Impact of undesirable plant communities on the carrying capacity and livestock performance in pastoral systems of south-western Uganda
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The impact of undesirable plant communities (Cymbopogon afronardus and woody species dominated by Acacia species) on livestock carrying capacity and performance was investigated on 15 farms in an Acacia/Cymbopogon dominated pastoral system of south-western Uganda. Species prevalence based on basal cover for grasses, frequency for forbs and effective canopy cover for trees/shrubs were determined on farms. The PHYGROW model was used to predict forage productivity for computation of carrying capacity. The NIRS/NUTBAL nutritional management system was used to determine cattle dietary CP and DOM through fecal scans and to estimate animal performance. Cymbopogon afronardus had a prevalence of 10.29% among the grasses while Acacia gerrardii (34.37%) and Acacia hockii (33.66%) were the most prevalent woody species. Forage productivity differed significantly among the farms with a mean long-term annual forage yield of 4560(SE+41) kg/ha. Farms infested with Cymbopogon and woody species produced the least amount of forage and therefore had the lowest carrying capacities (0.38 -0.39 AU/ha) while improved farms had comparatively higher forage yields with higher carrying capacities (0.49 - 0.52 AU/ha). A mean carrying capacity for the system was estimated at 0.44 AU/ha using a 25% harvest efficiency for ANPP. All the farms were overstocked, on average by 3.2 times. Livestock BCS, diet CP and DOM were significantly different (P<0.0001) among the different farm types. BCS were highest on improved farms and lowest on Cymbopogon infested farms while dietary CP and DOM values were lowest on improved farms and highest on farms with a high woody component. Farms with a relatively high woody component exhibited intermediate BCS despite the high dietary CP values. Cattle on Cymbopogon infested farms had consistently lower body weights over the months although there were no significant differences in daily live weight gains among farms. Recommendations included need for research into appropriate control measures for both Cymbopogon afronardus and woody species, farmer sensitization about overstocking, research to improve forage quality on improved farms and need for feed supplementation for improved breeds on improved farms. Integration of NIRS/NUTBAL and PHYGROW models into the research and management systems was desirable. The observed increase in Sporobolus spp. required investigation.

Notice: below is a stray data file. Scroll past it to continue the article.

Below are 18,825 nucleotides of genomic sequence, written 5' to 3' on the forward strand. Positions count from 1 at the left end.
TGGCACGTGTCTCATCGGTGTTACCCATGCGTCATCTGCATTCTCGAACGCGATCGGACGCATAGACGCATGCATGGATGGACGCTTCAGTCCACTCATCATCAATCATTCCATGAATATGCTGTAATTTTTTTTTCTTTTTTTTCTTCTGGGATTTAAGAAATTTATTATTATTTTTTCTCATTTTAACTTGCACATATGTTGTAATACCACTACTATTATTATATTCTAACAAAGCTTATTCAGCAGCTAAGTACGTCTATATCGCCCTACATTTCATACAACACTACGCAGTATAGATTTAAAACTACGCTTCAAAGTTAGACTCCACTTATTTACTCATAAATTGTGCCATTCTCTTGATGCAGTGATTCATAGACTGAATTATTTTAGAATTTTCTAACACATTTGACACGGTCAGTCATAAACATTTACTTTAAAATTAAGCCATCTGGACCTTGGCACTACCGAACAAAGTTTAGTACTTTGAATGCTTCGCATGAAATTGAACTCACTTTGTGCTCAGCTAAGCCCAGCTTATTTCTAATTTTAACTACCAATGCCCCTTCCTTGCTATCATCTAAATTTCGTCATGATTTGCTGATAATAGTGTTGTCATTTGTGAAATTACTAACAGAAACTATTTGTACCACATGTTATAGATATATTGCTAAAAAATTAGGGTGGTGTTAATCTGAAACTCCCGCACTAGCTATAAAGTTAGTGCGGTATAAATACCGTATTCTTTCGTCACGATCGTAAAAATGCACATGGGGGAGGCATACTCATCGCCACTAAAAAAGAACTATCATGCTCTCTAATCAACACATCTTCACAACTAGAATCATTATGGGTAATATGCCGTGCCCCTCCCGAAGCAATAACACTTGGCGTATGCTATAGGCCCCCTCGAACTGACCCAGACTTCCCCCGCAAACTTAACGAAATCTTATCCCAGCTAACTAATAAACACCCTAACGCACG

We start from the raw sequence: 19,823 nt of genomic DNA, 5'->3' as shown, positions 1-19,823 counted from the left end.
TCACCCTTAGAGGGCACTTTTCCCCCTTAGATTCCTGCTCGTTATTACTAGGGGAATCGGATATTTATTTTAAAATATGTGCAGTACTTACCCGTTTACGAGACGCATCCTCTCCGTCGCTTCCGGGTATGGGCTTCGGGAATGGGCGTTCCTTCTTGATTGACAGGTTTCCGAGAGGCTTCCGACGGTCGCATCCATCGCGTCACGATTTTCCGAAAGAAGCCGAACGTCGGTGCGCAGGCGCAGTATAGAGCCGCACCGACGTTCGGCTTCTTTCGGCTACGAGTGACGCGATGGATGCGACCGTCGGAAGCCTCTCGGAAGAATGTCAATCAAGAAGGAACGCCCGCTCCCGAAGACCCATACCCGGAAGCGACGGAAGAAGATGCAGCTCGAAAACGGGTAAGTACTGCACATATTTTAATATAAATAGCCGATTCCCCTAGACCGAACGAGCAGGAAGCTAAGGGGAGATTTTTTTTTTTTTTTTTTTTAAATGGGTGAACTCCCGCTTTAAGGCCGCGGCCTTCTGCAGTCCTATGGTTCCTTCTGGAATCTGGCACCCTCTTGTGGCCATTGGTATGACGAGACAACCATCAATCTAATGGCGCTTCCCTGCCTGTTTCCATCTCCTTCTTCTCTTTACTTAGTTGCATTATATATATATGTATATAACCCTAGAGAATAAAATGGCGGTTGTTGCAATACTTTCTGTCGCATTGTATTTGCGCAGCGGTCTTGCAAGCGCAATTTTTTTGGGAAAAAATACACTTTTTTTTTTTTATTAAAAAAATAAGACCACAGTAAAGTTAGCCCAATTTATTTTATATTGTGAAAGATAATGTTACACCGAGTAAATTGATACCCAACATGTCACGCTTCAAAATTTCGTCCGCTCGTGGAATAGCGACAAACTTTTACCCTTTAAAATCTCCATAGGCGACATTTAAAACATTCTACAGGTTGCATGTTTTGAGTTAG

Byenkya, Gilbert Steven (2003). Impact of undesirable plant communities on the carrying capacity and livestock performance in pastoral systems of south-western Uganda. Doctoral dissertation, Texas A&M University. Texas A&M University. Available electronically from